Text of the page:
of you may have imagined, as deeply dangerous to your final salvation. On the contrary, with the qualifications just now recommended, you may look for all the benefits of Christ's passion. You will find yourselves confirmed and strengthened in all goodness; you may hope to be pardoned from all your sins. Knowing that you have been lovingly called and bidden by God himself, and that it is your duty to receive the communion in remembrance of Christ's death as he has himself commanded, you may kneel at the altar, and retire to your homes with the well-founded expectation that this act by which you thankfully acknowledge the exceeding great love of your Master and only Saviour Jesus Christ, thus dying for you, will be most efficacious in giving to your souls the most valuable comforts here, and in bringing you hereafter to everlasting life.
I CAME NOT TO SEND PEACE, BUT A SWORD.
MATTHEW x. 34.
Think not I am come to send peace on earth : I came not to
but a sword.
Do these words breathe the spirit of Mahomet, or of Christ ? Were they uttered by a cunning and audacious impostor, who, in order to gratify his ambition, and to satiate his cruelty, trampled upon every law of justice? Or shall we ascribe them, in the most invidious sense, to a teacher who firmly rejected every proffered honour, and whose distinguishing characteristic was, that he went about doing good?
In the solution of this seeming difficulty, I shall first explain at large what probably is not, and what really is, the import of the words themselves; secondly, I shall obviate some speculative objections, which may arise in the minds of those by whom my interpretation is admitted; thirdly, I shall consider how far the declaration of Christ has been accomplished, in the tumultuous divisions of the Christian world; and, lastly, I shall examine into the more secret and efficacious causes of those divisions. But my present discourse will be confined to the two first heads proposed for our consideration.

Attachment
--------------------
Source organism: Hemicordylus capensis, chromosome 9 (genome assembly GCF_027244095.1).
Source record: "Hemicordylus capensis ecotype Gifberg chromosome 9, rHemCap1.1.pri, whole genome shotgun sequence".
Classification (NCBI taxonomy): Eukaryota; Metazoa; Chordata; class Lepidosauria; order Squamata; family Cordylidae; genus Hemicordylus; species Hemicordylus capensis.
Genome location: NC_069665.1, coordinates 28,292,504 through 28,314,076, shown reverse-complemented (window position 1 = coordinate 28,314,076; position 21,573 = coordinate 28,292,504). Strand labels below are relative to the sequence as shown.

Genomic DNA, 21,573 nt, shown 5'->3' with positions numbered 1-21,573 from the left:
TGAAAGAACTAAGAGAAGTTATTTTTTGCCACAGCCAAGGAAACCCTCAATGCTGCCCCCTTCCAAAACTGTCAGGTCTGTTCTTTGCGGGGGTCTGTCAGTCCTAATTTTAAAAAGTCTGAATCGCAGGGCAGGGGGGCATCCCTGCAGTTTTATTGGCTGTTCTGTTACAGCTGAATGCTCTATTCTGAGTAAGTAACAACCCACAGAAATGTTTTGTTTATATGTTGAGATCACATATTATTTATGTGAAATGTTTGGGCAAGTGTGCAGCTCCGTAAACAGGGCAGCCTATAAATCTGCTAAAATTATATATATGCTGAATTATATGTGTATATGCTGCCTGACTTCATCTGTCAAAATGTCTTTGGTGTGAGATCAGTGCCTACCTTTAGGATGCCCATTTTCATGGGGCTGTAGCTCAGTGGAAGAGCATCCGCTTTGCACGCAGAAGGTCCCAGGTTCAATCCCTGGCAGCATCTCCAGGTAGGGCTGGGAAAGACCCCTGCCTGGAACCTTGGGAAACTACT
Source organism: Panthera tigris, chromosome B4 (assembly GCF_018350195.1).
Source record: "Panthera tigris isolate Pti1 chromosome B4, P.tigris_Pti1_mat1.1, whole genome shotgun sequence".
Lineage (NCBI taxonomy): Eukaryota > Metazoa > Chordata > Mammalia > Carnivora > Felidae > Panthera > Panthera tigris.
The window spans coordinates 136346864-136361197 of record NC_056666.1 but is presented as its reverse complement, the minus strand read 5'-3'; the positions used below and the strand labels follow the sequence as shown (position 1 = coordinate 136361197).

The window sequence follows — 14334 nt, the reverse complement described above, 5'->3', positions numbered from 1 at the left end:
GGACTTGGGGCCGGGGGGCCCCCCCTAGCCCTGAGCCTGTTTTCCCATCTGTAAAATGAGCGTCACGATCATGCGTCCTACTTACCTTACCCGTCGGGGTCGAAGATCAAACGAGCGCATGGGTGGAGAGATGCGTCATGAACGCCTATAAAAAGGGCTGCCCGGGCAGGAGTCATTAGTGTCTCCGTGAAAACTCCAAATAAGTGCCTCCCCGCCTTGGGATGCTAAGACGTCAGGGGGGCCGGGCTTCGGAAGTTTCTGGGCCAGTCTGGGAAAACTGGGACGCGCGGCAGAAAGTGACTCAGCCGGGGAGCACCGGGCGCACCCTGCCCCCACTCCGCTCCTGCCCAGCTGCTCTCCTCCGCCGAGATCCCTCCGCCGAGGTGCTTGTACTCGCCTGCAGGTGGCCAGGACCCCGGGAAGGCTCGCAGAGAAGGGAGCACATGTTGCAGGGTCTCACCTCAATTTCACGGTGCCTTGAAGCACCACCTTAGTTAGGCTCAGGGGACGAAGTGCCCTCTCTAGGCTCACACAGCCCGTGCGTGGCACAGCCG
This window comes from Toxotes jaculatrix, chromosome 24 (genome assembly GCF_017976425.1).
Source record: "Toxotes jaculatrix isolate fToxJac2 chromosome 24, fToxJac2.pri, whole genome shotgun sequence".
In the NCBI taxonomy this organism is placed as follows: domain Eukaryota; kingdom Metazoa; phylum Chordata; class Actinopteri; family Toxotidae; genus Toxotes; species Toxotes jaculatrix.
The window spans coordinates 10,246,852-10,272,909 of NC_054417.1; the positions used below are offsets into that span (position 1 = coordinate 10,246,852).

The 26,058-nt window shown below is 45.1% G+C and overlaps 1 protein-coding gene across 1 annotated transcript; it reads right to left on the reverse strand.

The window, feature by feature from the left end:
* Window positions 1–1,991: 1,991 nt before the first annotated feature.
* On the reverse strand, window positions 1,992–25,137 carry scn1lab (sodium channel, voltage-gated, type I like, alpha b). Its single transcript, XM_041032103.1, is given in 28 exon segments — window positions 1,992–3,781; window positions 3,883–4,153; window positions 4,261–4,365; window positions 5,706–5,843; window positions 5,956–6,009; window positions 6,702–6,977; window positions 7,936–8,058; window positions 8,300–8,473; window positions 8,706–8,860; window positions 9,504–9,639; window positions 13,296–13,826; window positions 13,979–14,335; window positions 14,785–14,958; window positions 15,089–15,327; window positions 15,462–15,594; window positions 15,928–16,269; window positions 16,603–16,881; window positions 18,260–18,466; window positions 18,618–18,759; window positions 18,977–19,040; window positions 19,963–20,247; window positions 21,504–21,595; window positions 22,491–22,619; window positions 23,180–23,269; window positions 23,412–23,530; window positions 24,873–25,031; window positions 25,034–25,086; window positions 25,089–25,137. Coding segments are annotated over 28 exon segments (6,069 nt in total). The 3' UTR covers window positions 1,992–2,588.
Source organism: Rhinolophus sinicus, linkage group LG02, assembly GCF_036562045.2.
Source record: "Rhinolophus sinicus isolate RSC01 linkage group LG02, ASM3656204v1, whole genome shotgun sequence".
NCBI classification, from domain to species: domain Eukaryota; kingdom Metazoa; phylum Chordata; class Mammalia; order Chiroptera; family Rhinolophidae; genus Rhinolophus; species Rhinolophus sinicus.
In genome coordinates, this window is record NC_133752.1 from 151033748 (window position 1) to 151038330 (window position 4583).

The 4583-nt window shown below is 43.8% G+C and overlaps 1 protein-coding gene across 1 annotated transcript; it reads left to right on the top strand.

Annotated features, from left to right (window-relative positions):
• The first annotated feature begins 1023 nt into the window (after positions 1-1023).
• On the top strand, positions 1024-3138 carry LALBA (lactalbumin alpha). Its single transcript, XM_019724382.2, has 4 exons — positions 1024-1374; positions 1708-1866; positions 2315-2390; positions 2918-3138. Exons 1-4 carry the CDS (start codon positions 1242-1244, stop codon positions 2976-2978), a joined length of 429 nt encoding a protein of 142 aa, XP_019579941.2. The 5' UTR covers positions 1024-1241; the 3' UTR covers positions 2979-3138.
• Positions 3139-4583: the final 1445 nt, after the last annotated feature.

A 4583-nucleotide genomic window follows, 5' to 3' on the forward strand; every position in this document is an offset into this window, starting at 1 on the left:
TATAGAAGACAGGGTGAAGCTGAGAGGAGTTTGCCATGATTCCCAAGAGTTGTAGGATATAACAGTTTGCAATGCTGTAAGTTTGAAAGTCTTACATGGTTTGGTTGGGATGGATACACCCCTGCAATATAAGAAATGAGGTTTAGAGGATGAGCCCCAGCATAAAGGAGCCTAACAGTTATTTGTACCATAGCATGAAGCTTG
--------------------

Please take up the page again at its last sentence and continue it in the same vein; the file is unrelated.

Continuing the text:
Now if our blessed Lord could for a moment be supposed, by any virtuous man, to have spoken the words of my text in the very offensive signification which some profligate persons have asssigned to them, it must at the same time be confessed that he, in the whole course of his life, acted, and professed to act, in direct contradiction to them. Ought we not then to hesitate, at least, before we ascribe deliberate cruelty to a teacher, whose readiness to instruct the ignorant, to relieve the distressed, and to comfort the afflicted, is marked in the strongest and most amiable features ? Surely a candid man would be apt to imagine that such extraordinary language was called up by some extraordinary occasion; and that it possibly contained the declaration of some providential appointment on the part of God, whose will it was the professed business of Christ to unfold. To evade, however, the force of the argument, which is founded on the known benevolence of Christ, we may have recourse to a new supposition, and say, that Christ, having employed gentleness and meekness in the first introduction of his religion, was resolved to propagate it by the very opposite measures. The resolution itself is most improbable, and the means employed to give it effect are utterly irreconcileable to common sense. For, if it was indeed the settled pur